Combeferre puts down his cards on the bed and goes to look out the window for what must be the tenth time this hour. "At least the weather's fair," he says irrelevantly.
Chantal looks over her shoulder at him, brow furrowed. "Yes."
In the street, Courfeyrac, Manon, and Enjolras are approaching slowly. Combeferre opens the window, and shouts, "You're not dead!" He's relieved. Very much so.
Chantal blinks at him, then throws down her cards and runs to join him at the window.
"Really?" Manon returns tartly. "Are you sure?"
Combeferre makes room for Chantal, and calls down, "Yes, even more so, now. Come up. Bring Marcelin." Marcelin looks like he's about to fall asleep on Manon, which could be uncomfortable for them both.
Enjolras stands up slightly straighter. "Bonjour, Etienne. How is Chantal? Alive, I hope?" He must be falling asleep, since he's joking.
So Manon steers the boys toward the door, with a somewhat resigned look. Courfeyrac opens the door for them.
"I'm here," Chantal says uncertainly, peering over Combeferre's shoulder.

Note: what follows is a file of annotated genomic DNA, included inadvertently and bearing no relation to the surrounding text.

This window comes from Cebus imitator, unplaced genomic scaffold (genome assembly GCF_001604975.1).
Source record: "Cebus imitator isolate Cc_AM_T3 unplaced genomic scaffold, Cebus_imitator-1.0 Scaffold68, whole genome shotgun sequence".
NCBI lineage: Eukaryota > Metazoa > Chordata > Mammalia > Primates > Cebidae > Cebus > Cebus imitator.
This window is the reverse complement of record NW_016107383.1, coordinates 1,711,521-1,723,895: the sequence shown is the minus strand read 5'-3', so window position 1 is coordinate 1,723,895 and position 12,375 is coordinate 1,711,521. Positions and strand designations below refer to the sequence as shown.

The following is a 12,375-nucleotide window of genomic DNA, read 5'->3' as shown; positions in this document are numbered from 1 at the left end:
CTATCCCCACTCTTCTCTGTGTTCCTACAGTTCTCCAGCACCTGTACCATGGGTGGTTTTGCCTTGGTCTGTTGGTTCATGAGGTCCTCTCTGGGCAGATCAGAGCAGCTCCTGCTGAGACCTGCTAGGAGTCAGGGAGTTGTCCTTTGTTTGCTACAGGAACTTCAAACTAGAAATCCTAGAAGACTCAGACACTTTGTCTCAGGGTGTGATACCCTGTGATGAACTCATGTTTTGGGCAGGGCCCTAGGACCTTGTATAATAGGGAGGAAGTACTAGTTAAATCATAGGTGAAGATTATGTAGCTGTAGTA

Grantaire tails the trio at some distance, in the interests of inconspicuousness, with his hands lodged in his pockets and his eyes on the ground.
Enjolras seems to get a bit more energy as he goes inside, and lets go of Manon to lead the way up to Combeferre's apartment.
Courfeyrac looks over his shoulder at Grantaire. "You're invited, of course. It's a 'Thank God we're alive' party, and you are, too."
Grantaire stops, glances up at him, looks down at himself, looks back up with a dry, "So I am," and heads for the door.
Courfeyrac doesn't quite laugh. He looks forward to Manon, and puts his arm around her waist. "I don't really want to celebrate. Just sleep."
"Oh. God yes." Manon leans wearily against him.
Combeferre opens the door as Enjolras comes down the corridor.
"We're here," Manon announces unnecessarily, "we're back-- we're fine-- mostly--" We're perhaps a wee bit punchy.
Chantal ducks past Combeferre and out into the hall to embrace her brother, wordlessly.
Enjolras embraces her. "Thank God you're all right," he says into her hair. "I'm so sorry, Chantal. I didn't mean it."
Courfeyrac looks at Manon, slightly worried. "Fine? Yes. Tired, especially."
Chantal has no idea what he means, but that's fine. "I know you didn't. It's all right. Are you all right?"
Combeferre nods to Manon, and Courfeyrac. "I do have an extra bed. I'm sure you're exhausted."
"Yes, I'm all right." Enjolras lets her go slightly, and clarifies, "You don't have to marry anyone you don't want to marry."